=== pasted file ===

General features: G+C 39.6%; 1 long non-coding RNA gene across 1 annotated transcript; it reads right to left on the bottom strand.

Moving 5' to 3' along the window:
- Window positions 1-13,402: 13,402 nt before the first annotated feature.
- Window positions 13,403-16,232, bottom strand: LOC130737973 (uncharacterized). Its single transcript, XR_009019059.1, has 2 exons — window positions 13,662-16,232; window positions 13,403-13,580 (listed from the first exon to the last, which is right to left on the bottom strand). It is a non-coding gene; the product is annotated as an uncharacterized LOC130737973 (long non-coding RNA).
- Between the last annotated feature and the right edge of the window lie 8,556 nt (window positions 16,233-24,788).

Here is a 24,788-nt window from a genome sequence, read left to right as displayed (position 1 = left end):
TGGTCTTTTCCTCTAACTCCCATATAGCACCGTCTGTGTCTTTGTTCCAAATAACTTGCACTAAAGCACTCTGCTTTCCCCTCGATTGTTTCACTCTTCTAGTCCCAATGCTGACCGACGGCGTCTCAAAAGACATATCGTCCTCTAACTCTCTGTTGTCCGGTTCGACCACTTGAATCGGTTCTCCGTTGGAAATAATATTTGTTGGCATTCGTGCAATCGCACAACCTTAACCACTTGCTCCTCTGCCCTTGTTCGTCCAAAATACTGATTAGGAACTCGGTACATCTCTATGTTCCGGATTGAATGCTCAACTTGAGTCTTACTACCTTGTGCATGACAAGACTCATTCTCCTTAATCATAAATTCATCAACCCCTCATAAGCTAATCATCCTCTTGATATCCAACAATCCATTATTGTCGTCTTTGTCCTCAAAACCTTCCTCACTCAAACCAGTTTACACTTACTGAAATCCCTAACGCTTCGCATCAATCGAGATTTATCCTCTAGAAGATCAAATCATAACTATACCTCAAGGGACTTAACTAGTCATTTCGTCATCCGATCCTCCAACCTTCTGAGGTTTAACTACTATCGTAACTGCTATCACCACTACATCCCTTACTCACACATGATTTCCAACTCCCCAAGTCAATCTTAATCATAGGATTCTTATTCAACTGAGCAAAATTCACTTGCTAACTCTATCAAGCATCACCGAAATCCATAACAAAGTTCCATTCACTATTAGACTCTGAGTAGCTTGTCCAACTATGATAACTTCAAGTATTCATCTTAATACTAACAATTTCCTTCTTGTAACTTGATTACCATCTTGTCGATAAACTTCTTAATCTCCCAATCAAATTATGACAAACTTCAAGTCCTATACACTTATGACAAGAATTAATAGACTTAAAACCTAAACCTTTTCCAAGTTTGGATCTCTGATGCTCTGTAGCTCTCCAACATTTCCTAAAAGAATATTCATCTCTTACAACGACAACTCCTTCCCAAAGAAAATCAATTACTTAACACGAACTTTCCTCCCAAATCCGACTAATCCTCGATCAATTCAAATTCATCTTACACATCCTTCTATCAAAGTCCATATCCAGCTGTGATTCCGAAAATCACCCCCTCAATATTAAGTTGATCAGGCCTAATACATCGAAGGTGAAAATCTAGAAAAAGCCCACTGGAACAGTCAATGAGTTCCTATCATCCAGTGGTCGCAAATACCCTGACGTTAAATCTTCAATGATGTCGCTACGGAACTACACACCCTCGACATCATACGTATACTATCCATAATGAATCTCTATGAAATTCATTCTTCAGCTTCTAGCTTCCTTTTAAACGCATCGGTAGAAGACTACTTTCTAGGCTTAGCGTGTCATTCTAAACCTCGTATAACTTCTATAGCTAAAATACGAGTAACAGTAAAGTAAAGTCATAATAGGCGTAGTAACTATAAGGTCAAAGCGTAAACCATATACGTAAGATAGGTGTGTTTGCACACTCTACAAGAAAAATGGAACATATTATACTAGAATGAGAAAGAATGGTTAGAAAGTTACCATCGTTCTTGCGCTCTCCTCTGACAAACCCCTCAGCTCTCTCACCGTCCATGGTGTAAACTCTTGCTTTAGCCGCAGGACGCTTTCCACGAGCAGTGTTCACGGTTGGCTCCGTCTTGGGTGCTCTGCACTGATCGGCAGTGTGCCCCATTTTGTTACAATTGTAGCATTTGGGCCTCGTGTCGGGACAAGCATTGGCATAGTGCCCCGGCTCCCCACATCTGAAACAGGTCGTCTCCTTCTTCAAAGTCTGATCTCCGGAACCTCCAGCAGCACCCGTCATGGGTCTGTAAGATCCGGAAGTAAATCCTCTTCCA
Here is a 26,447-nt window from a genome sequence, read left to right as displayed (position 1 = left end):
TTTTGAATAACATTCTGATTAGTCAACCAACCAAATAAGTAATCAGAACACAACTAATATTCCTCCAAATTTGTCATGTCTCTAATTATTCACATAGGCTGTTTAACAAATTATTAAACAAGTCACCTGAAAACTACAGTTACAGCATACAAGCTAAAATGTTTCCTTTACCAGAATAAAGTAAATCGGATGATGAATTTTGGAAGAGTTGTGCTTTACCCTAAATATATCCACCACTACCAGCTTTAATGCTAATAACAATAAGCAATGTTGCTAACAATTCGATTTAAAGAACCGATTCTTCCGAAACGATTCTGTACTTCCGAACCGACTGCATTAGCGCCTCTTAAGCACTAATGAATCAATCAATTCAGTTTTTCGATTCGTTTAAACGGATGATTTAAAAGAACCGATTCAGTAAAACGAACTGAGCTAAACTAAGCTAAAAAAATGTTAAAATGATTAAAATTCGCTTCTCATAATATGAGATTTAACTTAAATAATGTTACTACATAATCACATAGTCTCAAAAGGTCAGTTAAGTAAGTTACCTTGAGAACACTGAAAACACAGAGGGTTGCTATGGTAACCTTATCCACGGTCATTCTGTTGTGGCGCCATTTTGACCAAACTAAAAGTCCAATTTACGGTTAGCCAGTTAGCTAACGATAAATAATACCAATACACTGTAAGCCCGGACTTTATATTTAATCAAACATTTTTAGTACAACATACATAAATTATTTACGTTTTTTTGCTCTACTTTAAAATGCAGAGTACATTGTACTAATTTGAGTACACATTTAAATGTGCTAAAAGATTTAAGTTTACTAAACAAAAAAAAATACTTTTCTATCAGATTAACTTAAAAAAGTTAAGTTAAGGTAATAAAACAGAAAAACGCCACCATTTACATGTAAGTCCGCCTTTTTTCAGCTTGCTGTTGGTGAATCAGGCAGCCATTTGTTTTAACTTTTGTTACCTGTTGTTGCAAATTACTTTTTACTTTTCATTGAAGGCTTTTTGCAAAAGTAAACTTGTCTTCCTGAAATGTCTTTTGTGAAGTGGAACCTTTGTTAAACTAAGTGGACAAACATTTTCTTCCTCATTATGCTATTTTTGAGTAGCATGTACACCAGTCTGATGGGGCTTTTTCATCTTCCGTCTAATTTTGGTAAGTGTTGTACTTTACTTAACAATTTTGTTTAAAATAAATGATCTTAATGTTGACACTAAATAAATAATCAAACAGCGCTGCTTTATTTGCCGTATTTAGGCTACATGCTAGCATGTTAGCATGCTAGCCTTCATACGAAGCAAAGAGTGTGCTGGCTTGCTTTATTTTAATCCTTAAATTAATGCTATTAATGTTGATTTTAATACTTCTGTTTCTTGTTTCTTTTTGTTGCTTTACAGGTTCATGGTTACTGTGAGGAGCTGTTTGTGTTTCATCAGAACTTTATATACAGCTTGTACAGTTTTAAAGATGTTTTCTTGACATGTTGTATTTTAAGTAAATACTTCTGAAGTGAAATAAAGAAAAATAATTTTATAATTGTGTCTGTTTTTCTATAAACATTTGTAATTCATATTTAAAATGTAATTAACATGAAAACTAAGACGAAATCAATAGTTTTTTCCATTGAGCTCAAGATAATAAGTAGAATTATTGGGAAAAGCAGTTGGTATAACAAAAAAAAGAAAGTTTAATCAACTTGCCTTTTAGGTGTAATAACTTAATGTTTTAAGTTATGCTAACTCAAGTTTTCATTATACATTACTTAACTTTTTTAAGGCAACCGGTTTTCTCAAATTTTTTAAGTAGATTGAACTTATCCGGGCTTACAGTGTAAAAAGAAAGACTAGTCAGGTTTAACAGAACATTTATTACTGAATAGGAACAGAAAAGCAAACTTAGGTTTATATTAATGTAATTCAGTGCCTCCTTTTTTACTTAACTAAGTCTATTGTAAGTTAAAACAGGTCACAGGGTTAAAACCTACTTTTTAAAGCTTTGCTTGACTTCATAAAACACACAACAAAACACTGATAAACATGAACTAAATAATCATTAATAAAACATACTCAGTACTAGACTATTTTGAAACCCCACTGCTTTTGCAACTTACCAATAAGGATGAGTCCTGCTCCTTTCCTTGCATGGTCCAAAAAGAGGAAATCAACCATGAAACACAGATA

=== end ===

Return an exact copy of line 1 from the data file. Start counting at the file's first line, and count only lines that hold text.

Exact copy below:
General features: G+C 39.6%; 1 long non-coding RNA gene across 1 annotated transcript; it reads right to left on the bottom strand.